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“The Flamboya Tree is a fascinating story that will leave the reader informed about a missing piece of the World War II experience, and in awe of one family’s survival.” —Elizabeth M. Norman, author of
We Band of Angels: The Untold Story of American Nurses Trapped on Bataan by the Japanese
Fifty years after the end of World War II, Clara Olink Kelly sat down to write a memoir that is both a fierce and enduring testament to a mother’s courage and a poignant record of an often overlooked chapter of the war.
As the fighting in the Pacific spread, four-year-old Clara Olink and her family found their tranquil, pampered lives on the beautiful island of Java torn apart by the invasion of Japanese troops. Clara’s father was taken away, forced to work on the Burma railroad. For Clara, her mother, and her two brothers, the younger one only six weeks old, a knock on the door ended all hope of escaping internment in a concentration camp. For nearly four years, they endured starvation, filth-ridden living conditions, sickness, and the danger of violence from their prison guards. Clara credits her mother with their survival: Even in the most perilous of situations, Clara’s mother never compromised her beliefs, never admitted defeat, and never lost her courage. Her resilience sustained her three children through their frightening years in the camp.
Told through the eyes of a young Clara, who was eight at the end of her family’s ordeal, The Flamboya Tree portrays her mother’s tenacity, the power of hope and humor, and the buoyancy of a child’s spirit. A painting of a flamboya tree—a treasured possession of the family’s former life—miraculously survived the surprise searches by the often brutal Japanese soldiers and every last-minute flight. Just as her mother carried this painting through the years of imprisonment and the life that followed, so Clara carries her mother’s unvanquished spirit through all of her experiences and onto the written page.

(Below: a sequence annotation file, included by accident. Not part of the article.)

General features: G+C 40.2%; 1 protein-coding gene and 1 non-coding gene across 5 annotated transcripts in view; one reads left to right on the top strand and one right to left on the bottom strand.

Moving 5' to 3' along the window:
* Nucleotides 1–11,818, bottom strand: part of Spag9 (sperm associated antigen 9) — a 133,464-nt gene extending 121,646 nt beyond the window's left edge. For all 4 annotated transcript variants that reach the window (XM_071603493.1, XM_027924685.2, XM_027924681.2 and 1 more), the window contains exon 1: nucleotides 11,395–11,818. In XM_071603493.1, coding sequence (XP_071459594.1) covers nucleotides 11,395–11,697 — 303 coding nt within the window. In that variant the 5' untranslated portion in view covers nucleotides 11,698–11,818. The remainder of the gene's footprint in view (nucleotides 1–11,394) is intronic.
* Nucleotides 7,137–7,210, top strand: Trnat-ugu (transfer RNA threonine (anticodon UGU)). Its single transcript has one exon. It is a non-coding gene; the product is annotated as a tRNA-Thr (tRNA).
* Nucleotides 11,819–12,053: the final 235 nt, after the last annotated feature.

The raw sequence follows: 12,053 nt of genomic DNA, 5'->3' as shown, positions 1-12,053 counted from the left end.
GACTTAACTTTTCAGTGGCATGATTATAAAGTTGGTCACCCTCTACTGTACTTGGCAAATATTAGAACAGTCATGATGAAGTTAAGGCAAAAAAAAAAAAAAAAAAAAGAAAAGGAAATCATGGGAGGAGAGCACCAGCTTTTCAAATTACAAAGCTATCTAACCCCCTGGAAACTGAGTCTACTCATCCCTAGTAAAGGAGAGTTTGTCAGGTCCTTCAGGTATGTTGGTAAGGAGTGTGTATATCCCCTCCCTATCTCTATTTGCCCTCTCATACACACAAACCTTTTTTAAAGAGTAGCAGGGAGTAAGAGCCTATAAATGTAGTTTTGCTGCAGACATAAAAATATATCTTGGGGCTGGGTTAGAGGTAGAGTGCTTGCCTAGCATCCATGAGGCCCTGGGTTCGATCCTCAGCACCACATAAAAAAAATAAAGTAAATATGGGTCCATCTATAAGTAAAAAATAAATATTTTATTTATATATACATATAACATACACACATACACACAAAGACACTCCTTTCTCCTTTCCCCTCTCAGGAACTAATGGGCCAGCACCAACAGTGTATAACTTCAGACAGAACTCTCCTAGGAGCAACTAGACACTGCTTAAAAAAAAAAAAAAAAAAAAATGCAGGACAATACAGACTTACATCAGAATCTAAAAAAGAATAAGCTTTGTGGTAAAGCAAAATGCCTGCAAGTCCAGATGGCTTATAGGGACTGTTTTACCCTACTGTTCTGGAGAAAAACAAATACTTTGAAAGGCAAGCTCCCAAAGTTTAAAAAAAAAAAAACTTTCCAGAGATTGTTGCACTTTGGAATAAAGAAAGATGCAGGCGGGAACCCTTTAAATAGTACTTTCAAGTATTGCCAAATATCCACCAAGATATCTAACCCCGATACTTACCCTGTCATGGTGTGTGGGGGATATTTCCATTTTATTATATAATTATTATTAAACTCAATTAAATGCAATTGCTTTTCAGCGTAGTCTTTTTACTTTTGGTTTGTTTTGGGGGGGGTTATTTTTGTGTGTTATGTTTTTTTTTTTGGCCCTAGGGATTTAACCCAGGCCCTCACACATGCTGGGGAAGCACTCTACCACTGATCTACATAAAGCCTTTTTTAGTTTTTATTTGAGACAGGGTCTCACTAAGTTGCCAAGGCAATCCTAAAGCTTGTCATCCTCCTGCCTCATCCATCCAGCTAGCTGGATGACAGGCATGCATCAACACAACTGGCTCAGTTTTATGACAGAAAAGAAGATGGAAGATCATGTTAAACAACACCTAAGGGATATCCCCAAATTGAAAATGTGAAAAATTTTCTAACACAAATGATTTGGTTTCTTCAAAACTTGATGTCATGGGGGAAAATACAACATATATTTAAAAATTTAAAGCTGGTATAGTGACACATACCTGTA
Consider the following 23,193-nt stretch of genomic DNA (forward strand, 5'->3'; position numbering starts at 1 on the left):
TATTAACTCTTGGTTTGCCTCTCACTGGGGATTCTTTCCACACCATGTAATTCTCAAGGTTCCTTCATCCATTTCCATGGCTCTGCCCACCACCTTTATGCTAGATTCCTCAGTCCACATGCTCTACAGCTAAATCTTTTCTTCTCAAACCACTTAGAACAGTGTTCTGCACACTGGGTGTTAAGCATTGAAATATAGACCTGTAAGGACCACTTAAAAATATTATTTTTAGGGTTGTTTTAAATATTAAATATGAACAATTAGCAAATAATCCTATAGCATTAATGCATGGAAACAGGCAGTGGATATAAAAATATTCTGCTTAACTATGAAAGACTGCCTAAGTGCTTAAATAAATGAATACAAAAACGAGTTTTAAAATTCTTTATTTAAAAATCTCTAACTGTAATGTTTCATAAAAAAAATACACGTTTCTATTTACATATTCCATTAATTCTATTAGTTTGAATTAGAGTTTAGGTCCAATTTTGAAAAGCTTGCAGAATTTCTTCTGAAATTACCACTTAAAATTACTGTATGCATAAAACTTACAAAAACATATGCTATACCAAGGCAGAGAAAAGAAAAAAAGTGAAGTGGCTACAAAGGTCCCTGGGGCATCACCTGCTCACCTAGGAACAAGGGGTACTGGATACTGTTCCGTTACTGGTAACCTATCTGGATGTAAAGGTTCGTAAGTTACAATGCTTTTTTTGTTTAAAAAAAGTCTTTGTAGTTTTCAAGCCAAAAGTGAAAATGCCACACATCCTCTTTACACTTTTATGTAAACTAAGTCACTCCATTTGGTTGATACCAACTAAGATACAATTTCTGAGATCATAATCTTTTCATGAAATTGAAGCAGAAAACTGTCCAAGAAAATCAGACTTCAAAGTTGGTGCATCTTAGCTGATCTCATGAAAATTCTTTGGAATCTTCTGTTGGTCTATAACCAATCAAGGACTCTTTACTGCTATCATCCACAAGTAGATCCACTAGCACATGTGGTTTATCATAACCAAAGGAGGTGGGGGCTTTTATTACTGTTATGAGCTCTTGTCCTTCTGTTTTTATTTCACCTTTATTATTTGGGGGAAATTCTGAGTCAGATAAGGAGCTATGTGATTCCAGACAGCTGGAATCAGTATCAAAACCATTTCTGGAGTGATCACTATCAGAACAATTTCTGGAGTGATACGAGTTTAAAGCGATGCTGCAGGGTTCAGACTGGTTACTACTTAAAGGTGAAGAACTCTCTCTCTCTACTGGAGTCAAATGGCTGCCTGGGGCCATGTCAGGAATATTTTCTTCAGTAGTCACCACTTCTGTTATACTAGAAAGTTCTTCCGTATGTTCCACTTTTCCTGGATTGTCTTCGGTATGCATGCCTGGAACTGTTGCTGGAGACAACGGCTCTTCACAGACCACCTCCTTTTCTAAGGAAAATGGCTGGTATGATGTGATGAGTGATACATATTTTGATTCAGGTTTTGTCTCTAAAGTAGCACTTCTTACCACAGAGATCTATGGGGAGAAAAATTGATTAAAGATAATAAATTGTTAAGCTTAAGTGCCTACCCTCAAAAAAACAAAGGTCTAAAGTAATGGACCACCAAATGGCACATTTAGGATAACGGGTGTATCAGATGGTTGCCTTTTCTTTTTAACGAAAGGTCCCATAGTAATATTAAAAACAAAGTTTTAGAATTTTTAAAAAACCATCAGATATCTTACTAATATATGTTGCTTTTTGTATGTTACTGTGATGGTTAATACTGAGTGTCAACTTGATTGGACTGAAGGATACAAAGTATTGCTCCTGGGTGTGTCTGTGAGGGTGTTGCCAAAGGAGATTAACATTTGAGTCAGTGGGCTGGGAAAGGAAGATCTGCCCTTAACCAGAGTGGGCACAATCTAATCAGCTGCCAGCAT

“The Flamboya Tree is that rare treasure—a memoir so powerful and vivid that it draws the past into the present and makes us all history’s creatures.” —Amanda Foreman, author of Georgiana, Duchess of Devonshire
“Sometimes the history of war hides its best stories, its fine, quiet stories. The Flamboya Tree is such a story, with some kinship to Nicholas Gage’s Eleni, and, in the same extraordinary way, is about the triumph of love and compassion and decency.” —Alan Furst, author of Kingdom of Shadows
“Surefooted and bighearted, Kelly’s narrative offers testimony to the sustaining power of dignity and courage in the face of impossible circumstance.” —Beth Kephart, author of A Slant of Sun
“As Clara Kelly honors her mother’s memory, we are reminded that not all the heroes of World War II faced the bullets of the battlefield.” —James Bradley, author of Flags of Our Fathers
“The Flamboya Tree is like a bright jewel found in the dust of fading history. I was bowled over by this book.” —Carolyn See, author of The Handyman